Gravity

Rated 4.06/5 based on 32 reviews
One night in the town of Hell, Ariel's best friend goes missing. Those around her believe Jenna ran away, but when Ariel is tormented by nightmares and paranormal activity, she realizes Jenna's disappearance was part of a bigger mystery. More
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About Abigail Boyd

Abigail Boyd began writing stories as a kid on dark and stormy nights. She was born and still lives in Michigan with her husband and the haunting cries of three rambunctious children. Her influences include Stephen King, Veronica Mars, and lots of processed sugar. She wishes that time had a pause button.

Gravity is the first book in the four part Gravity Series. The second book, Uncertainty, is out now, and the last two books will be released on November 24th, 2012. For more information, feel free to contact me or visit me online.

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Reviews

Review by: VickyWalters on Sep. 26, 2017 :
The story line is truly amazing! (There were some minor grammatical errors) The suspense though!
(review of free book)
Review by: Steve Campbell on April 19, 2016 :
I am tortoise-slow reviewing books sometimes, so my apologies to Abigail Boyd. Gravity is one of the better written YA paranormal books I bought for my Kindle years ago. I liked the characters and story, though I'm not a fan of high school drama. But the main characters are teens, so I bore through it and found it not as unpleasant as I anticipated. And though I have never read the series, I intend to do so soon.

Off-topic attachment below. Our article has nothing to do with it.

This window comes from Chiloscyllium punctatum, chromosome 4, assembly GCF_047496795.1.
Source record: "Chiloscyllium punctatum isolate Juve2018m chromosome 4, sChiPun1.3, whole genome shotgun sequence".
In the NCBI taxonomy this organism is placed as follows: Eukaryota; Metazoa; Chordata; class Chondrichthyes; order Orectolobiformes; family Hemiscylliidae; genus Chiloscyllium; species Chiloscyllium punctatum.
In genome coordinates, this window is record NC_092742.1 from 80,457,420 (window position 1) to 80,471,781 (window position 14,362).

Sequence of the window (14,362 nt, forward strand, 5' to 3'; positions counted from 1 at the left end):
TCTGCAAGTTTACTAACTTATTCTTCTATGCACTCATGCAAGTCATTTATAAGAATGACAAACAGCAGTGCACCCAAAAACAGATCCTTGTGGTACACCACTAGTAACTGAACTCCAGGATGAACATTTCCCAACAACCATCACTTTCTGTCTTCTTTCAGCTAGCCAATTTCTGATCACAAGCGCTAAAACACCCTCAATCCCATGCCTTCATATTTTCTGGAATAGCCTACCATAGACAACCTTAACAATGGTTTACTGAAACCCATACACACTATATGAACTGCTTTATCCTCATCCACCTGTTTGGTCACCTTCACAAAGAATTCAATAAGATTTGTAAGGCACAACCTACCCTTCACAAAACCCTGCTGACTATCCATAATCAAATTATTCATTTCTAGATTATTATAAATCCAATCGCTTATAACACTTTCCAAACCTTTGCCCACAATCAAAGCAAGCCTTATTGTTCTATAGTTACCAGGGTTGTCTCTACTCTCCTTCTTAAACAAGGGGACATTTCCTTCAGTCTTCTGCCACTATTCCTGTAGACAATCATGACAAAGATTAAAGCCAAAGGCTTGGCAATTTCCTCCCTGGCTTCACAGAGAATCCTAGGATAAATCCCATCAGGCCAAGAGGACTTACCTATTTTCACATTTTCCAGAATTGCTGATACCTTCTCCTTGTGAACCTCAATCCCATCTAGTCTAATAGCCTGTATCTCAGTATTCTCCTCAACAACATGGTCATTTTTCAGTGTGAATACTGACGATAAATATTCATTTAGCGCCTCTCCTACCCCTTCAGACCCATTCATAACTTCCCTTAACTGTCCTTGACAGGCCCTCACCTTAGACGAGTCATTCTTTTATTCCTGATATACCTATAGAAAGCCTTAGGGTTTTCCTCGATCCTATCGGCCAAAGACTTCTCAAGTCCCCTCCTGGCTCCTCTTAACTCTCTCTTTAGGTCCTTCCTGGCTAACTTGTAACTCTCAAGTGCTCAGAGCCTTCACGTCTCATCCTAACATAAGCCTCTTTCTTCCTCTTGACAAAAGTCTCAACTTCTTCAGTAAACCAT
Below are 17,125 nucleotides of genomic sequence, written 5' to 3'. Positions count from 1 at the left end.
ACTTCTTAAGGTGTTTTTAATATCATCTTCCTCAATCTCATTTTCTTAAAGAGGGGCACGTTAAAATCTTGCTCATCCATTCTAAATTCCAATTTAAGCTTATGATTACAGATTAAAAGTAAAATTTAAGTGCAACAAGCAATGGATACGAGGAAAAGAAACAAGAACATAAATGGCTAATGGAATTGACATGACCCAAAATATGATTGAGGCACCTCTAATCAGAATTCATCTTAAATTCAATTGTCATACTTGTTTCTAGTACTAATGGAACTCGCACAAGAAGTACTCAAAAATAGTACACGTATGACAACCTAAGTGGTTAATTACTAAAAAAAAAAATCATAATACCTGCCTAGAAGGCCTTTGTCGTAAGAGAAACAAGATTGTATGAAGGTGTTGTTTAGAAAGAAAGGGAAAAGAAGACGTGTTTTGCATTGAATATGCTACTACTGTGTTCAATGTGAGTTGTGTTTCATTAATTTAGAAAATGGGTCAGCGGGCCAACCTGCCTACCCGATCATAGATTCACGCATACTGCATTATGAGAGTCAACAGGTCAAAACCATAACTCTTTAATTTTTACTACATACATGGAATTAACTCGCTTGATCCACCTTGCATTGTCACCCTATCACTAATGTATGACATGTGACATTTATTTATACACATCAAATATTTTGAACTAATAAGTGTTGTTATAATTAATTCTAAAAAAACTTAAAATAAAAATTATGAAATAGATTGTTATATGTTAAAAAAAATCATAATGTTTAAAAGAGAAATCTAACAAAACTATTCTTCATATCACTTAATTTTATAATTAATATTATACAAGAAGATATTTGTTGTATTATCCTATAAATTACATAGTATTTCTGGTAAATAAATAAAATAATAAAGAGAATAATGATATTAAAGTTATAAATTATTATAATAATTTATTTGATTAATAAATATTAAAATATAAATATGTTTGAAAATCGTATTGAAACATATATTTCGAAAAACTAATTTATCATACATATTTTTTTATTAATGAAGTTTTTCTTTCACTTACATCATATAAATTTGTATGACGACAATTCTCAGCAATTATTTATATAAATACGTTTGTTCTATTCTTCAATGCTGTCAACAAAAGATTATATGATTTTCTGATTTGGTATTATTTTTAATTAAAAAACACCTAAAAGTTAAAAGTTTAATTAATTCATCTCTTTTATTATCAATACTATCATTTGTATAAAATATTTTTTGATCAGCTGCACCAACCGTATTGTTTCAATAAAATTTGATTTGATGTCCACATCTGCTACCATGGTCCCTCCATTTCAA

(review of free book)
Review by: A. Robert on March 15, 2016 :
Delighted and warmly recommends
The story of Gravity develops as an arch-classical young adult and teen book. A large portion of the story is staged in high school with the annoying rich popular brat and her satellite of other populars, the school bully, the boring teachers, the patronizing principal, with the overprotective parents impatiently waiting at home, with, of course, the shallow mother, the playful, tolerant and still somewhat endurable dad.
And the unpopular misfit girl as main protagonist. Of course, genre requires, the new guy in school is uncommonly handsome and, against all odds, is somewhat attracted to the plain girl which is the hero of the book. Add a little paranormal power she suddenly discovers and voila!
How cliché can a young adult book be?